Tuesday, July 23, 2019

Union Cemetery

Posted by Stu On May - 20 - 2005

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This cemetery’s location and its condition are what make it so interesting. It can be found in Wyckoff, just off a main road. There’s a sign for the cemetery right along the road, but it’s actually much further back. We walked down the trail and past 3 or 4 houses before actually reaching it. And we were in shock by its appearance:

That’s the view of the graveyard from the fence. Nearly the entire place is overgrown with mostly oak saplings. One entire section of graves was completely inaccessible. The path through the place disappeared before us. About a third of the stones are broken or toppled over, the ones we could see anyway.

Many of the graves are older, but the newest we saw was 1932. I have no idea why the cemetery has been allowed to fall into such bad shape.

Popularity: 3% [?]

Hermitage Tunnel

Posted by Stu On November - 20 - 2004

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Not too far from the Hermitage (a very old and historic house in northern NJ) is what appears to be a tunnel built into the side of a hill, which is supposed to go right to the Hermitage. Its purpose, according to who you talk to, ranged from a Revolutionary escape tunnel to one of the stops along the Underground Railroad.

We took a tour of the Hermitage and found out the truth; the ‘tunnel’ was simply what they used to get water to the house in the 1700’s & 1800’s. The guide, who was very good by the way, didn’t completely denounce the tales though. “It could’ve very well been used in the Underground Railroad, you never know.” But the Revolutionary escape tunnel is unlikely. The original owner’s wife invited Washington to spend the night so he wouldn’t seize the property, since the owner was fighting on the British side.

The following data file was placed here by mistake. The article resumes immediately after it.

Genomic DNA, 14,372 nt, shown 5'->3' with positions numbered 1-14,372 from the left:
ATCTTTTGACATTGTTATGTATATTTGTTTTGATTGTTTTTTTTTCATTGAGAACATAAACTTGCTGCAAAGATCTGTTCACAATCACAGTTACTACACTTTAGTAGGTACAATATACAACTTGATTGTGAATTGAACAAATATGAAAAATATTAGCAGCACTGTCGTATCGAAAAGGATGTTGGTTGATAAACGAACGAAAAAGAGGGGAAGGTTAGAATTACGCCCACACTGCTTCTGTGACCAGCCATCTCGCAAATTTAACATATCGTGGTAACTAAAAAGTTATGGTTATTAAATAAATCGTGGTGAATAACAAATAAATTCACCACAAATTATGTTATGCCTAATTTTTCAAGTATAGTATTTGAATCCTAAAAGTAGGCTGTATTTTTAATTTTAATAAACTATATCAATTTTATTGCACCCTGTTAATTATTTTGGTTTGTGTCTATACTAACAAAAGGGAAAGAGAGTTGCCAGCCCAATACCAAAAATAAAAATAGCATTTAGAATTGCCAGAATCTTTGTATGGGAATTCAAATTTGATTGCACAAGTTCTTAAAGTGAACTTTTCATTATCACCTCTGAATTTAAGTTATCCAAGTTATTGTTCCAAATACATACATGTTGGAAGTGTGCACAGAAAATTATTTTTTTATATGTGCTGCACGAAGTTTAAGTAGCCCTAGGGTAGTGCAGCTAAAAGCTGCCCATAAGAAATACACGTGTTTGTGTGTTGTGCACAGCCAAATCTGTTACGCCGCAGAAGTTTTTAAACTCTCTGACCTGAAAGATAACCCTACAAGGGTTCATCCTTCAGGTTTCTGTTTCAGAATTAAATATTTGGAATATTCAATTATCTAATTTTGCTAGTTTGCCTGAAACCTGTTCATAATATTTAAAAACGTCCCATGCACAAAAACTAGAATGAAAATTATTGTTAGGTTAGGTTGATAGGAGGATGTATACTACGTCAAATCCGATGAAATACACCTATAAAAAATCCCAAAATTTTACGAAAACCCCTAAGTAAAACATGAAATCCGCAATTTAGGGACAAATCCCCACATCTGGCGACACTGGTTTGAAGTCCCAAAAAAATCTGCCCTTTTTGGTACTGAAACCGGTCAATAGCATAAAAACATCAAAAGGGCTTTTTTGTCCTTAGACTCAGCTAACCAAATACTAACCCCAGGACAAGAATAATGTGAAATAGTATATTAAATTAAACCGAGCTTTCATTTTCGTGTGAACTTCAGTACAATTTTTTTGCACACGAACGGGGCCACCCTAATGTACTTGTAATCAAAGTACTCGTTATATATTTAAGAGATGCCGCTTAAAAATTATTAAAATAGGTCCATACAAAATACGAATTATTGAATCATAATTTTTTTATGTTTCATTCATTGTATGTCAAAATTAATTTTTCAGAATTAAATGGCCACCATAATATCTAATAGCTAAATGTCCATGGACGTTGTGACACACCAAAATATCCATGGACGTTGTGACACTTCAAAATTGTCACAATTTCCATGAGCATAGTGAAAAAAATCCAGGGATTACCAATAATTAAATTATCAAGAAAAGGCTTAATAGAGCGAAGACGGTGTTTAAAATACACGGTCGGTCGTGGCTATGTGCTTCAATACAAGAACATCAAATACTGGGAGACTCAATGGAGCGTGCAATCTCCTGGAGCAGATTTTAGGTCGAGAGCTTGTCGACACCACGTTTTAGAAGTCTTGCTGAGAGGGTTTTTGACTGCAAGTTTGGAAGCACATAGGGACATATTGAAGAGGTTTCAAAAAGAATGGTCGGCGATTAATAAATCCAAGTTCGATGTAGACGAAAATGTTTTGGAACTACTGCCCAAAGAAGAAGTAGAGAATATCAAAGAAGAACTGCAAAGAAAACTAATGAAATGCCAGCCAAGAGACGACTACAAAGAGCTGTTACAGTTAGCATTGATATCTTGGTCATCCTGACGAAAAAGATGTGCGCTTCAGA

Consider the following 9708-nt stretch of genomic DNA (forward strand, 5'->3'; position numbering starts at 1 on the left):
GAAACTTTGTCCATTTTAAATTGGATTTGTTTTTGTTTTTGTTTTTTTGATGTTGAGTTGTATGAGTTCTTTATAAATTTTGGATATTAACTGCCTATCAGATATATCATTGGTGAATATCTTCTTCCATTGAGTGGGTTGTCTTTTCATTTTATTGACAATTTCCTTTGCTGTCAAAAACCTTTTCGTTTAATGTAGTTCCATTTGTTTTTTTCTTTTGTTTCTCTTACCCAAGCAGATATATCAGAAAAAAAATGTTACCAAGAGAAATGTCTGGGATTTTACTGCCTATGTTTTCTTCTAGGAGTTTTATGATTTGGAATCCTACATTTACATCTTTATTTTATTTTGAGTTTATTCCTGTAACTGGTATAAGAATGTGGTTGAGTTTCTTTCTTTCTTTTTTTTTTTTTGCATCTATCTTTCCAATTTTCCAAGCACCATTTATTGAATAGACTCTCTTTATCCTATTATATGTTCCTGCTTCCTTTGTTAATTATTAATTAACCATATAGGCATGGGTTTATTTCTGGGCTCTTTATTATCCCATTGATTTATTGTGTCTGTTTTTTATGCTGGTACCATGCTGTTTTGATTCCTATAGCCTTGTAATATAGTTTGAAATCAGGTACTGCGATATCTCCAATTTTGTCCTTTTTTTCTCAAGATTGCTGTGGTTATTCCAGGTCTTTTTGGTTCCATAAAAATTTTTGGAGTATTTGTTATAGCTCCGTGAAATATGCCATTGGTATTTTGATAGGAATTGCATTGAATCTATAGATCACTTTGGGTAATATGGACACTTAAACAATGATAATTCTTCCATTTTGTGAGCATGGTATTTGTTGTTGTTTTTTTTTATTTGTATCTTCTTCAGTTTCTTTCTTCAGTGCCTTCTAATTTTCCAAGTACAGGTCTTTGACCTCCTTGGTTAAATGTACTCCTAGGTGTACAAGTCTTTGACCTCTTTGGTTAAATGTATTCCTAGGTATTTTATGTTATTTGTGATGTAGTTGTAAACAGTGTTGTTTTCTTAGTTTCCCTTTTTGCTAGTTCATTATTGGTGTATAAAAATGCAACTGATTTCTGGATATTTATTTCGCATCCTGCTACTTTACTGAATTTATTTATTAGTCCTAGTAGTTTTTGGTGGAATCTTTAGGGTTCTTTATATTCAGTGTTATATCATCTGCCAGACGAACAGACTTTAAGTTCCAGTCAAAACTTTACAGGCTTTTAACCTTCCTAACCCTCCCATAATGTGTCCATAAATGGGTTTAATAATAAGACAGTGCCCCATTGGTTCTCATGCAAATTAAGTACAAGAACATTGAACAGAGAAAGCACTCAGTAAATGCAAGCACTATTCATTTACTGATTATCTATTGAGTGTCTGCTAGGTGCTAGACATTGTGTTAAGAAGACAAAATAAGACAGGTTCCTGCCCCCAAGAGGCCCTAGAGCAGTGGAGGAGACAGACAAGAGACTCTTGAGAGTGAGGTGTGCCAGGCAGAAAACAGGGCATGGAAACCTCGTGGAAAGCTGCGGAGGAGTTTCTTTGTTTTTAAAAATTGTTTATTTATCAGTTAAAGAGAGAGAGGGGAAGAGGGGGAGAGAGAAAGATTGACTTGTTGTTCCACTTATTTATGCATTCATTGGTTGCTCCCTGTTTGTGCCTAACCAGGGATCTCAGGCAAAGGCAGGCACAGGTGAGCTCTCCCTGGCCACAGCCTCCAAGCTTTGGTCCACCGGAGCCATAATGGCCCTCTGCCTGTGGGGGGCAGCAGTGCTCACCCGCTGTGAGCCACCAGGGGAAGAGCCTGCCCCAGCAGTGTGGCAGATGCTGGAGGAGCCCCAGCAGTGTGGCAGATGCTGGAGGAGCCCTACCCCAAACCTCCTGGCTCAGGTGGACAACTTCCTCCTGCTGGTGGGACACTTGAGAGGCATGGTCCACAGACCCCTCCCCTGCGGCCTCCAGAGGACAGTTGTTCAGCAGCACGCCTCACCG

Popularity: 8% [?]

Zabriskie Mansion

Posted by Stu On March - 16 - 2003

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The side of the mansion

I heard about this place quite a few times. After getting directions from a message board, John & I headed up to the Palisades to check it out. It’s a decent hike to get to it; maybe 3/4 of a mile.
Odd place, indeed. The year (I’m guessing it’s a year) 1911 is on the front of the place. There are trees growing out of the roof. I was surprised how it was built into the side of the Palisades; you can just walk up to the roof. I was a bit bummed to see that half the rooms weren’t accessible; large piles of rocks closed off a few entrances, and others were sealed up. I also noticed that there was no graffiti. I heard quite a few people say there was Satanic stuff all over. This wasn’t true; there were some candles, a few small figures, and what looked like an altar. Maybe I’m just forgetting stupid people equate candles and altars to evil.

The entrance brings you into what I guess is the main room. This is where the candles & whatnot are. There’s also a small firepit set up, with a few rocks for seats. To the left is a room that’s half buried in rubble and totally dark. There are decrepit stairs leading up to a 2nd room. Nothing really interesting up there, except for some DOOMish-looking icicles.